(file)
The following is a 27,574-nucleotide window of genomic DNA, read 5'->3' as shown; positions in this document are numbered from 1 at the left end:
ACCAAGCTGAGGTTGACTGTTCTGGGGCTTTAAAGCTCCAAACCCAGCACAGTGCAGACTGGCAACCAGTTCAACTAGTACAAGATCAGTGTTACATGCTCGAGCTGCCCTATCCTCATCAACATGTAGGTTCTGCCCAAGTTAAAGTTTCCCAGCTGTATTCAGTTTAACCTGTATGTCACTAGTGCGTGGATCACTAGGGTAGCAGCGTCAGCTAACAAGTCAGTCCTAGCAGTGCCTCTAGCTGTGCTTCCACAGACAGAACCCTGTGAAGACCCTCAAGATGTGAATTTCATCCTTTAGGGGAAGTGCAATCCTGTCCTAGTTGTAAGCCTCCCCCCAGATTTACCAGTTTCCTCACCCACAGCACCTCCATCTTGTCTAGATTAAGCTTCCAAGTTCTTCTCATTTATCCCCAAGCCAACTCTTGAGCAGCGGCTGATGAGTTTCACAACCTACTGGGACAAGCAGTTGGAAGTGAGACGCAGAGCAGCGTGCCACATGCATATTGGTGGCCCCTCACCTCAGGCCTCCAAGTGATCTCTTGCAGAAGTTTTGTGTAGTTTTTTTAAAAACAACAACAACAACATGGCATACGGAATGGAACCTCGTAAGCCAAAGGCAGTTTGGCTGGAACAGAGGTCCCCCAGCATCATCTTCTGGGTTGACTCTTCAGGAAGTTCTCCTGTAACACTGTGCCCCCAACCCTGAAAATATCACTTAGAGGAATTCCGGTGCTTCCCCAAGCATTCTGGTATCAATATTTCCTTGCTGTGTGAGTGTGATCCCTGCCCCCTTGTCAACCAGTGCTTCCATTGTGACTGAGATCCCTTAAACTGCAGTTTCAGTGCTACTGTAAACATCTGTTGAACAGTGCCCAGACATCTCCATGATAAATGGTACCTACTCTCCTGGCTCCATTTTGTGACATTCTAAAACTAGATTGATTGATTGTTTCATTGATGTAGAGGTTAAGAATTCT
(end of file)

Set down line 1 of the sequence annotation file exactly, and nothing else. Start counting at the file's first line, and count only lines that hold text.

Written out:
The following is a 27,574-nucleotide window of genomic DNA, read 5'->3' as shown; positions in this document are numbered from 1 at the left end: